U.S. Personal Spending Rises 0.4% Despite Lack Of Income Growth

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Personal income in the U.S. came in nearly unchanged in the month of December, according to a report released by the Commerce Department on Friday, although the report still showed a bigger than expected increase in personal spending for the month.

The report said personal income inched up by less than a tenth of a percent in December after rising by 0.2 percent in November. Economists had been expecting another 0.2 percent increase.

Meanwhile, disposable personal income, or personal income less personal current taxes, dropped by 0.2 percent in December after inching up by 0.1 percent in the previous month.

The modest drop in disposable personal income was partly due to a $14.3 billion decrease in farm proprietors' income.

At the same time, the Commerce Department said personal spending climbed by 0.4 percent in December following a 0.6 percent increase in November. The spending growth exceeded economist estimates for a 0.2 percent uptick.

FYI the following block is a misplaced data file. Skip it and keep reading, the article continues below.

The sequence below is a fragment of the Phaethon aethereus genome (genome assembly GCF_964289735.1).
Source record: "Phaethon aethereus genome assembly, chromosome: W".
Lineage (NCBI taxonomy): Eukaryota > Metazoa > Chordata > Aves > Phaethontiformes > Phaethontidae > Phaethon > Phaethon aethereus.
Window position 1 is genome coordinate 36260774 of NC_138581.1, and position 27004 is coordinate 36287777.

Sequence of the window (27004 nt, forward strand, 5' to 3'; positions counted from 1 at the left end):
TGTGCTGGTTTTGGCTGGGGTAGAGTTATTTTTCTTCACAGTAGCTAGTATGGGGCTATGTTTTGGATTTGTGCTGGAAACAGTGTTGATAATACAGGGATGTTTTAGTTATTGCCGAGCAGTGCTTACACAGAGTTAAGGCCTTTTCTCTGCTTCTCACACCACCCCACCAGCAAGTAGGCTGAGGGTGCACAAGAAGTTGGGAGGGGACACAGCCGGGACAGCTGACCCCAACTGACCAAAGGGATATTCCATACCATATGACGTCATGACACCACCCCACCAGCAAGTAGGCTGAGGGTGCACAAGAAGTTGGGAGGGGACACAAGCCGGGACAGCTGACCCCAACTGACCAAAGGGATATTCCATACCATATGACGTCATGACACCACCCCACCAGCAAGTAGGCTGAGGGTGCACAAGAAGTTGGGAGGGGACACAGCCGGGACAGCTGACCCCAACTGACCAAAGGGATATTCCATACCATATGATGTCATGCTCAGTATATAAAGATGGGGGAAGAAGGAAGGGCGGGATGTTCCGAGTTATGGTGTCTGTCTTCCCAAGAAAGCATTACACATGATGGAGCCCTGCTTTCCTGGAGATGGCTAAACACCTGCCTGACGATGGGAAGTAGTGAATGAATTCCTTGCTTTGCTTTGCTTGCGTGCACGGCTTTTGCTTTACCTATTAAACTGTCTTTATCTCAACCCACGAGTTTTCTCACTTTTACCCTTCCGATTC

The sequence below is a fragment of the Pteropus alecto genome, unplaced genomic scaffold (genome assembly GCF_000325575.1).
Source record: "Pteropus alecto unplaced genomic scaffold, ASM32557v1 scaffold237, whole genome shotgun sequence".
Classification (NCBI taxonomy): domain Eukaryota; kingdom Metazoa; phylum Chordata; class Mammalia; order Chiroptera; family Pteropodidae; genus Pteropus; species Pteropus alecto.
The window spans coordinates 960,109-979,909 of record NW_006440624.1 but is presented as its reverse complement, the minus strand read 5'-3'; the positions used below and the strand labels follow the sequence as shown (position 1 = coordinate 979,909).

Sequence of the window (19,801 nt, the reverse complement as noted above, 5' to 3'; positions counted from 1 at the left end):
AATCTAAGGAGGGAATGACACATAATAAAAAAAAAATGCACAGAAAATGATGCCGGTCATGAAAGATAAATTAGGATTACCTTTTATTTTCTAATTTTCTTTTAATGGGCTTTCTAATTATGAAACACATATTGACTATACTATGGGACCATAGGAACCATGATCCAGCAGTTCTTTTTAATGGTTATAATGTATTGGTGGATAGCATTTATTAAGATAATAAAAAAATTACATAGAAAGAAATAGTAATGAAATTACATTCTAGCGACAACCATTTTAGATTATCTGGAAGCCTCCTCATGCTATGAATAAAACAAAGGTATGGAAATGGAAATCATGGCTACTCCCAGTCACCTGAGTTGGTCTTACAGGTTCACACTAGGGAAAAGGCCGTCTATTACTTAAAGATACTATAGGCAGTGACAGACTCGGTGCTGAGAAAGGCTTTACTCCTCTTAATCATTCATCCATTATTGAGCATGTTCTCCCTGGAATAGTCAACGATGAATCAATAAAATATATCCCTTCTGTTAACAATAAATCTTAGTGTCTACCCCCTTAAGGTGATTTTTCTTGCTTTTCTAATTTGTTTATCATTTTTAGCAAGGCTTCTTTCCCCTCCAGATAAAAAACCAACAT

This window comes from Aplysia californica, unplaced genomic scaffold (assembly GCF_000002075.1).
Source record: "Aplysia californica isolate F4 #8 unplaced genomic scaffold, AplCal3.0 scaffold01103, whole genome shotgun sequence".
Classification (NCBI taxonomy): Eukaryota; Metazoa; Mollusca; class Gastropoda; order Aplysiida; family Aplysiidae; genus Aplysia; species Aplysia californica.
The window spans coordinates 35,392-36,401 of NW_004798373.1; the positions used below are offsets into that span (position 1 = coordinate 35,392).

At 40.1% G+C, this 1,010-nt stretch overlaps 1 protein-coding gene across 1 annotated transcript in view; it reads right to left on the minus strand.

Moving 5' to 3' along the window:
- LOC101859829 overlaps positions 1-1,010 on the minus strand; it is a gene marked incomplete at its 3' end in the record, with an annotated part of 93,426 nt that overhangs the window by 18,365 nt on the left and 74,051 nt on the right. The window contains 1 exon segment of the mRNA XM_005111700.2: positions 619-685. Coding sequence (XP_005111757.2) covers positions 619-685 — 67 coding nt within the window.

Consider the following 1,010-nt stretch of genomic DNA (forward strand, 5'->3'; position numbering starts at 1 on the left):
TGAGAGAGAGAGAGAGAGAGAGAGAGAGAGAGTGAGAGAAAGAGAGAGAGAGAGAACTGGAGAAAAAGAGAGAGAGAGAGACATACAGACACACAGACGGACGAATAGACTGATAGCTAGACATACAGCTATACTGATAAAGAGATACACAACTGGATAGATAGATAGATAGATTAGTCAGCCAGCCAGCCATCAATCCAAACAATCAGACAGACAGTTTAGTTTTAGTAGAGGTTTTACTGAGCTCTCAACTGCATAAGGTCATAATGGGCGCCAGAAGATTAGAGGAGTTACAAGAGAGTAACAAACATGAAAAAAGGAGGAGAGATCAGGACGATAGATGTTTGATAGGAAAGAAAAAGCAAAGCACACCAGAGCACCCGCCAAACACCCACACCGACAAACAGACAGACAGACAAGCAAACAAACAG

Real spending, which is adjusted to remove price changes, increased by a more modest 0.2 percent in December.

With the increase in spending, personal saving as a percentage of disposable personal income, dropped to 3.9 percent in December from 4.3 percent in November.

Peter Boockvar, managing director at the Lindsey Group, said, "Bottom line, spending was good but spenders are drawing on savings in order to drive it, but hopefully soon we'll see a pickup in income growth as anecdotal signs of wage pressures are beginning to arise."

The Commerce Department also said its reading on core consumer prices, which exclude food and energy prices, increased at an annual rate of 1.2 percent in December compared to the 1.1 percent increase in November.

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